a larger charity, a more practical activity in the service of man. But we are
far indeed from realizing CHRIST’S GREAT IDEAL! That ideal, however,
is the picture of the future, and the pattern after which we are to toil with the
utmost hopefulness. The New Testament promises a glorious future to the
people of God (Ephesians 2:21).
we yearn after the old sweet days of childhood — their innocence, their
simplicity, their joyousness. We forget their limitations, their fears, their
infantine distresses. But perhaps we have fallen far from those early days.
Then we knew nothing of the world’s dreadful sin. Now we must confess
that we have not kept ourselves unspotted. And with the soul’s fall has
come the soul’s sorrow, and many disappointments and losses have made
the day which dawned in golden sunshine overcast with gloomy clouds.
Still, we have not reached the end. After bathing in the Jordan, Naaman’s
leprous flesh became healthy as that of a little child. The leprous soul may
he cleansed, the worn-out life renewed. “If any man be in Christ Jesus, he
is a new creature” (II Corinthians 5:17). Then the future is full of hope.
The victorious Christian, with all his scars, and even with his memory of
shameful unfaithfulness, stands higher than the unfallen because untried
child. God has a blessed future in the heavenly inheritance reserved for the
most weary souls. The secret of this happy prospect is in THE POWER
AND GRACE OF GOD! It is He who will do better for His people than
at the beginning.
14 “Therefore thou shalt devour men no more, neither bereave thy
nations any more, saith the Lord GOD.” Thou shalt devour men no more.
From the middle of v. 12 the form of address changes from the plural to the singular,
the whole country, mountains, and valleys being regarded as one land, as in
Deuteronomy 3:25. The charge preferred against the country by her
enemies was that she had been a land that devoured men and “bereaved its
nations” (or, “nation,” Revised Version); literally, an eater-up of men and
a bereaver of thy nations; i.e. of
Canaanites, their predecessors, the image being that of a wild beast which ravages
the population and makes them childless, as in ch.5:17 and 14:15, rather than that
of an unnatural mother, a Rabenmutter, as in II Kings 6:29, who devours her
offspring. This charge, in which, perhaps, the prophet detected an allusion
to Numbers 13:32, had certainly in times past been true; not, however,
because the land had been “an apple of discord for the Asiatic and African
powers,” or because the tremendous restlessness, the excited push and hurry of
such a mentally active city must in any case have used up its inhabitants more
rapidly; but because of the judgments of sword, famine, and pestilence sent upon
the land by Jehovah for its sins. These judgments had so destroyed its inhabitants,
first the Canaanites, and latterly the two peoples of
those who looked upon it deemed it a fatal land, which brought destruction to all
who should occupy it. In the golden age to which the prophet looked forward, no
such reproach should be possible. Not only should the laud not bereave its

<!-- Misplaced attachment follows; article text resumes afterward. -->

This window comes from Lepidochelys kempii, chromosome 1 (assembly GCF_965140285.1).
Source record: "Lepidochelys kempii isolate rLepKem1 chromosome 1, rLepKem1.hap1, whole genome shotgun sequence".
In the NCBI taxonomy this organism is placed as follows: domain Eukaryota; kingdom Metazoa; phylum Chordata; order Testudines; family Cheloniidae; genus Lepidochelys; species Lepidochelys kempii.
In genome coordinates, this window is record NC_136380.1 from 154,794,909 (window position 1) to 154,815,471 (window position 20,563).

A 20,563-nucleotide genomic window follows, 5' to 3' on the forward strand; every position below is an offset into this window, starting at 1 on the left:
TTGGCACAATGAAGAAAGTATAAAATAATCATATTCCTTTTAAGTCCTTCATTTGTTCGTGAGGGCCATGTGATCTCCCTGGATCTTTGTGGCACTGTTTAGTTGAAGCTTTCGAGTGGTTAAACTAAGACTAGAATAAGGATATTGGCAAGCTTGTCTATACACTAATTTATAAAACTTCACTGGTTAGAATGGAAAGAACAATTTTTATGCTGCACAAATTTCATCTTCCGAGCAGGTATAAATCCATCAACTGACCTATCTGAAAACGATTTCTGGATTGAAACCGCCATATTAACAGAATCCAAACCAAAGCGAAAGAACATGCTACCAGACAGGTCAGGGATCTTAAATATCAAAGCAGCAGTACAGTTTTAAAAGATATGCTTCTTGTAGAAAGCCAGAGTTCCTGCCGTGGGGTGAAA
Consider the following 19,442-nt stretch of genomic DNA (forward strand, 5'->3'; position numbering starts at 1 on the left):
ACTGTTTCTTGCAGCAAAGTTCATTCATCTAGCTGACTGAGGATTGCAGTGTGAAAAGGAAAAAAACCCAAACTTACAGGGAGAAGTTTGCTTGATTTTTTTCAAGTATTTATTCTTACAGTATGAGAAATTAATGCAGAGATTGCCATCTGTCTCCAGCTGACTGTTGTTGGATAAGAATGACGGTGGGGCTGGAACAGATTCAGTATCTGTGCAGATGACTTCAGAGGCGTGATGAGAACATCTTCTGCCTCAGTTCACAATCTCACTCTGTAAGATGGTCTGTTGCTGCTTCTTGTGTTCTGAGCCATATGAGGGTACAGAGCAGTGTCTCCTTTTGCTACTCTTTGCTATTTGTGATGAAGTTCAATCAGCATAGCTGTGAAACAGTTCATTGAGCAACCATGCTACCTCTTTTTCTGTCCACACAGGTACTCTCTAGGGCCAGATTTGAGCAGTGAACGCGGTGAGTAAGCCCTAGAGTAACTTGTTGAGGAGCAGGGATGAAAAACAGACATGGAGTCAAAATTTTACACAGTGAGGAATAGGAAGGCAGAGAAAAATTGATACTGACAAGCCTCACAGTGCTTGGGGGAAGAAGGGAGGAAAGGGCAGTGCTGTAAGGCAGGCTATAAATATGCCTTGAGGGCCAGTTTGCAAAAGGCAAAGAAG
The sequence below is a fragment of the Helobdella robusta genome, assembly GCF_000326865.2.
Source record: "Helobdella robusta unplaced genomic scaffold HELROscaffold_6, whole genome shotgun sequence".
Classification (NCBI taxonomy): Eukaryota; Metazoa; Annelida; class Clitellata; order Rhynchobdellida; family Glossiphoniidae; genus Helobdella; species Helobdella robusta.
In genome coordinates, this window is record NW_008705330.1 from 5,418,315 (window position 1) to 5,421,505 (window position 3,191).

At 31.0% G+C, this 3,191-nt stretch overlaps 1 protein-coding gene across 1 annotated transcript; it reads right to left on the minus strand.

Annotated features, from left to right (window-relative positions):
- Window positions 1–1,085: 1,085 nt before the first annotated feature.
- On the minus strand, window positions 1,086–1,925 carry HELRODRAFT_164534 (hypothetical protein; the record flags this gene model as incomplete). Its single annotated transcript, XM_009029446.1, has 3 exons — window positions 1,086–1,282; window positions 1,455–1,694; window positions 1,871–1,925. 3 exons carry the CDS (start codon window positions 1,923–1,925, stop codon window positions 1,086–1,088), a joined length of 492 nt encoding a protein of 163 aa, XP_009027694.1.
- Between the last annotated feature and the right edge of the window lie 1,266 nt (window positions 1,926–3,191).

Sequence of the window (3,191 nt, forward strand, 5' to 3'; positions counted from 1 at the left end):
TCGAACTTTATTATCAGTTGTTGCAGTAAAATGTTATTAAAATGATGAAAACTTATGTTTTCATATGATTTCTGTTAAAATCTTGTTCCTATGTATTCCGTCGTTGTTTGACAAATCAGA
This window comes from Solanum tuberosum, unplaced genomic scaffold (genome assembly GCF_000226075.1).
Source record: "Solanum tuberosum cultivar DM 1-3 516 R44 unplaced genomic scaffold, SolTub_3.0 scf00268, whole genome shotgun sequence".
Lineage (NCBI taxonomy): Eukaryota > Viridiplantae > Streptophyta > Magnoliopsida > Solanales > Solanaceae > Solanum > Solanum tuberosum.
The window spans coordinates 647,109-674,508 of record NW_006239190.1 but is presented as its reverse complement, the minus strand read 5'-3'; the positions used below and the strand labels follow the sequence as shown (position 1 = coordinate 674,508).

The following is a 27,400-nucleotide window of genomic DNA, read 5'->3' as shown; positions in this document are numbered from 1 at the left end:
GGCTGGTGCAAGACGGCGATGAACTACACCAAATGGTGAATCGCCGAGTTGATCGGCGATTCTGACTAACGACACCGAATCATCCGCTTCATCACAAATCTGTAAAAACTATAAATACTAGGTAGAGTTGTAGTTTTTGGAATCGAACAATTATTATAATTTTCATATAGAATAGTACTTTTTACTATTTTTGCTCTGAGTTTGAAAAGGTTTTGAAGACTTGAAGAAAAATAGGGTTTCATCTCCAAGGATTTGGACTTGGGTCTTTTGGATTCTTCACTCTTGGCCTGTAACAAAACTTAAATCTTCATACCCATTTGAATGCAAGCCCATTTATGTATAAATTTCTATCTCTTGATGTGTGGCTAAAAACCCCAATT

nations (according to the Keri, followed by the Authorized and Revised
Versions, but (according to the Chethib)it should not even cause them (or it)
to stumble; i.e. should no more cause its inhabitants to lapse into those sins,
amongst which idolatry stood prominent, which entailed on them ruin.
15“Neither will I cause men to hear in thee the shame of the heathen
any more, neither shalt thou bear the reproach of the people any
more, neither shalt thou cause thy nations to fall any more, saith
the Lord GOD.” Neither will I cause men to hear in thee — let thee hear,
proclaim against thee (Revised Version); or literally, cause to be heard
against thee — the shame of the heathen any more; i.e. the
contemptuous speech uttered against thee by the heathen, equivalent to the
reproach of the people; or, peoples; i.e. the reproach cast upon thee by
the nations (see ch.16:57; 22:4; and compare Joshua 5:9; Micah 6:16).
This prophecy clearly looked beyond the return from exile under Zerubbabel
and Joshua, Ezra and Nehemiah, since under these leaders only a portion of
the whole house of
was often afterwards subjected to reproach and oppression under heathen
powers. At the same time, the homecoming from
ensued thereupon were partial fulfillments of the blessings here promised.
the prophet (vs. 16-20) shows by briefly rehearsing the
as the reason of her exile.
16 “Moreover the word of the LORD came unto me, saying,”
The oracle, commencing with this verse and extending to ch. 37:14, has an
ultimate connection with that which precedes. Having predicted a golden age
in the future for
her cities should again be inhabited and her fields cultivated, the prophet is
(1) to explain that the ground of this would not have in any worthiness
Jehovah should behold in
and dispersed (vs. 16-20), but only in the regard He, Jehovah, should
have for His own holy Name or character (vs. 21-24);
(2) to intimate that this glorious period should be accompanied by a moral
and spiritual renovation of the people, which, however, could and therefore
would be brought about only by God Himself giving them a new heart and a
new spirit, again for His own Name’s sake (vs. 25-32), and which, when
attained, should lead to a prosperity so unparalleled as to recall the pristine